Recently, there was an article in the Economist explaining that Turkey gained the upper hand over Greece in the Aegean Sea with German-designed Reis class submarines.

Noting that the Piri Reis submarine was first floated in March, the magazine described the development as “a victory for the Turkish navy and a headache for Greece.”

In the same article, an unnamed Greek official said, “We are not saying do not sell submarines to Turkey. We are saying ‘right now, do not sell them to current Turkey.'”

In the Aegean, where tensions over gas in the Eastern Mediterranean have reheated waters, it is not surprising that the rivalry between Ankara and Athens has escalated. We are also used to harsh statements that sometimes push diplomatic boundaries.

Current Turkey?

What intrigues me is the unnamed Greek official’s emphasis on “right now current Turkey.”

Because, this pattern, which implies that there is an administration in Turkey that came to power through illegal methods, not elections, is very familiar. This distinction has been made frequently by certain current administrations in Europe for a while.

Well, let’s think about how “current Turkey” can differ from the “old Turkey” they are used to and even miss.

Looking at these statements, you may assume there was love between Turkey and Greece in the ’90s before President Recep Tayyip Erdoğan came to power in 2002. Sorry, but no. Because in 1996, the two countries came back from the brink of war because of the Kardak rocks, an area where goats live. The tension at the time was incomparably greater than today.

Yes, no need to say anymore. What they call “current Turkey” is a country that has left behind an era of coalitions and has been governed by a stable government for 19 years.

It is a country that has become stronger and one that intervenes as a playmaker in problems such as civil war, migration, famine and terrorism in the regions next to its borders. It is a country that has developed its economy and defense industry. A regional actor that has come to sell technology. A country that protects its rights just like the Western states.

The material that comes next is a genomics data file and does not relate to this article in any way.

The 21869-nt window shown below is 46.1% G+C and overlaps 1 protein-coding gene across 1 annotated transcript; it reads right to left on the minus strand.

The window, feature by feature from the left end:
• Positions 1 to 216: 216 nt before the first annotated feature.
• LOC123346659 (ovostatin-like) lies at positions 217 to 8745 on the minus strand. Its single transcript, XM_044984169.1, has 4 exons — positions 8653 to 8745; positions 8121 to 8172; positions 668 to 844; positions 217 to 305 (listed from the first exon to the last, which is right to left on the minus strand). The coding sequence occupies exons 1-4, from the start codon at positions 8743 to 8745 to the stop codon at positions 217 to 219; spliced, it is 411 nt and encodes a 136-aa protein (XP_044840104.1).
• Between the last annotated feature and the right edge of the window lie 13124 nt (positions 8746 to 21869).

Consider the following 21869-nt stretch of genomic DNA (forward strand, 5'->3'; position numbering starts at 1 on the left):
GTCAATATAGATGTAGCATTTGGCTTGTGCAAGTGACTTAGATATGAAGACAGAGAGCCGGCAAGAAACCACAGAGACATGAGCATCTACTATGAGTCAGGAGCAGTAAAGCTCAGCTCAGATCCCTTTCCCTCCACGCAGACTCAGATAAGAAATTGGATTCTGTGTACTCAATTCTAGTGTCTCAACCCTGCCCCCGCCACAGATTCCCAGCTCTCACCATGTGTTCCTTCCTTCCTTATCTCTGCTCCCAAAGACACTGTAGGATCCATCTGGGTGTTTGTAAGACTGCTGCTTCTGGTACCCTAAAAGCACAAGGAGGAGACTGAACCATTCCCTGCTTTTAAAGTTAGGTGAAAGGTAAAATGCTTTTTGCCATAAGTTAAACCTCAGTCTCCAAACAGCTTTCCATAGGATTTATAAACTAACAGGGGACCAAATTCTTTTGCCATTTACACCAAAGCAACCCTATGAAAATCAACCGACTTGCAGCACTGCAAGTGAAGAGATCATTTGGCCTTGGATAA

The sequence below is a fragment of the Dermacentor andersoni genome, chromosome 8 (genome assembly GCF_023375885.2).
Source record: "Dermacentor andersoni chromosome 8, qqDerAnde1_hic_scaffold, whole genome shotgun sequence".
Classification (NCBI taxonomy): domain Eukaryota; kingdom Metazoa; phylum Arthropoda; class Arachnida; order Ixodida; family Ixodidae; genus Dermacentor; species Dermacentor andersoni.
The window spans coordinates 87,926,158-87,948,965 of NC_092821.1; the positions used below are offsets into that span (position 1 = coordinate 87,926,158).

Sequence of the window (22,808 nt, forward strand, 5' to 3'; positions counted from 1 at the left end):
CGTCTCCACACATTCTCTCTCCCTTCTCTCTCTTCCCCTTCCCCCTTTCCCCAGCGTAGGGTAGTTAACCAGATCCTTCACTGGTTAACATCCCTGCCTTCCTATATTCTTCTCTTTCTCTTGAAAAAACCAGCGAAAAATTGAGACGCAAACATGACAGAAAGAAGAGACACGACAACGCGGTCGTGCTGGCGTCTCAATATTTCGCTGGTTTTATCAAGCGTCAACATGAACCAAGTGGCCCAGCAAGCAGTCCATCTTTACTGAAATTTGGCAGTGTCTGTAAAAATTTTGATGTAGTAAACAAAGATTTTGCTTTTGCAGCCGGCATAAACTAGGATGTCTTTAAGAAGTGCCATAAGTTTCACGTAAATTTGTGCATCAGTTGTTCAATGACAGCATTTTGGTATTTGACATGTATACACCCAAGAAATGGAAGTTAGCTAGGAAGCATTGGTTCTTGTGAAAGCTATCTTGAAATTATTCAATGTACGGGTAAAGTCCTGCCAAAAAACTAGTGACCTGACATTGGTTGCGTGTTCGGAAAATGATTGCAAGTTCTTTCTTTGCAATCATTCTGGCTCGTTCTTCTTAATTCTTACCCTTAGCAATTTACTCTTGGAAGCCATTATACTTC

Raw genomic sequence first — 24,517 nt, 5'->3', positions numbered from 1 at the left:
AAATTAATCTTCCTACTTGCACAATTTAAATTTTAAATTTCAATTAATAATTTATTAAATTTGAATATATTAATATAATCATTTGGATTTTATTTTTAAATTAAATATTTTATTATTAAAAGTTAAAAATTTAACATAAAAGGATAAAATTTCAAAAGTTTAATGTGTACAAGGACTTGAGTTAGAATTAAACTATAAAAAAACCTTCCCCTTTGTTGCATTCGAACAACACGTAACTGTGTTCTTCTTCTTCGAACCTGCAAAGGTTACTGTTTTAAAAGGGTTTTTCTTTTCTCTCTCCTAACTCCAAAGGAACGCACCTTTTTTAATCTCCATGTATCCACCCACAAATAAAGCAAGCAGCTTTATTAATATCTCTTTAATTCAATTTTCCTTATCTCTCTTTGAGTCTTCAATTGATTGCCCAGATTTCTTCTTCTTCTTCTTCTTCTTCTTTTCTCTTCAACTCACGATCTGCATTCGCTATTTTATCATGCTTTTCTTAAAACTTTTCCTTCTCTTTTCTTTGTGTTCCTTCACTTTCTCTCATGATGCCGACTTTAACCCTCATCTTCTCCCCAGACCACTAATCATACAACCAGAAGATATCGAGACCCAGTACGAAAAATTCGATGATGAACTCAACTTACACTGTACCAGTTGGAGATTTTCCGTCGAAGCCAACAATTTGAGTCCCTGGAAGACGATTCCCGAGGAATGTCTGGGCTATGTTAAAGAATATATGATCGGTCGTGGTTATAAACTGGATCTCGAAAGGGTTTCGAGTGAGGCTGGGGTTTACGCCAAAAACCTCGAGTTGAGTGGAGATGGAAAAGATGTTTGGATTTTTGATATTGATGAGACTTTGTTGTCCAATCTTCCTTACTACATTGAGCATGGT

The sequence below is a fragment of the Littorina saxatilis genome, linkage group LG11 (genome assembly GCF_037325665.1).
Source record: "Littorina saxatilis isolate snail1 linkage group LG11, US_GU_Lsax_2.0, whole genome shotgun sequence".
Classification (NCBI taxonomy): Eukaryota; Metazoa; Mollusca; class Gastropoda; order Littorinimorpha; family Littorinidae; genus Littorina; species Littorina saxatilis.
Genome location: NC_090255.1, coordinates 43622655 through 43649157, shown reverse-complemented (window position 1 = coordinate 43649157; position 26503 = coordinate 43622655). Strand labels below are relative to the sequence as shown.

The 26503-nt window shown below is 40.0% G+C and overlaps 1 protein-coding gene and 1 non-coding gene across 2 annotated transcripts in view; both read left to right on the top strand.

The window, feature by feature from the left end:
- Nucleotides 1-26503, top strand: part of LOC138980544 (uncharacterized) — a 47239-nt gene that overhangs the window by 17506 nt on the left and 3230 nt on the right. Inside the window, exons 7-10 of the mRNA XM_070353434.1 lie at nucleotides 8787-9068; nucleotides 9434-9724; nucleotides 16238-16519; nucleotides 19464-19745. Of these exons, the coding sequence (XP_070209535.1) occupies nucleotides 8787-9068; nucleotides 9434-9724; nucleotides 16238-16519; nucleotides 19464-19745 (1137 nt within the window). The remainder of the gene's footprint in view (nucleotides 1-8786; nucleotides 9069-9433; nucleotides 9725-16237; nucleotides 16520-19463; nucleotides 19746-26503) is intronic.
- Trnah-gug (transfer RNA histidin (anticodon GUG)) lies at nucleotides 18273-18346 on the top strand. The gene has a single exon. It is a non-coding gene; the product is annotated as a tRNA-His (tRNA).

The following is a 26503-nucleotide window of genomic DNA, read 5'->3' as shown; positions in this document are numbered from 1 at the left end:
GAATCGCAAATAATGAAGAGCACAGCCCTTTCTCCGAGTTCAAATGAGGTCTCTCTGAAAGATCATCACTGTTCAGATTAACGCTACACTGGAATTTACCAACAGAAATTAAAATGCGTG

Greece and some of the left-wing populist European governments I mentioned above should learn from the practical attitudes of countries like Germany, Spain, Italy and Poland regarding Turkey.

Only a strong and organized ally like today’s Turkey can absorb the historically unprecedented pressure that has been turning to the West from the Middle East.

For Europe’s security

Today, if Turkey did not have enough power in Syria and northern Iraq to contain the migration, terrorism and drug wave, do you think European capitals would be as safe as they are now?

Above all, Turkey’s ever-developing economic and political independence has long exceeded the threshold of being able to be blocked from outside.

The current Greek administration, which was able to return to NATO after Ankara lifted its veto in 1980, must stop bringing up this historical paranoia about Turkey at every opportunity. Instead of resisting Turkey’s irrepressible rise, Greece should look for less costly options that will increase the welfare of its people.

Am I right, neighbor? You tell me.

If Athens had at least managed to develop a civilized relationship with Ankara for the Eastern Mediterranean gas, if they had sincerely reached out to their neighbor instead of Brussels, wouldn’t the people of both sides have prospered?

On a closing note, my hope is that the “current Greece” will once again prioritize its independence and sovereignty (even if it is unable to accomplish as much Turkey).

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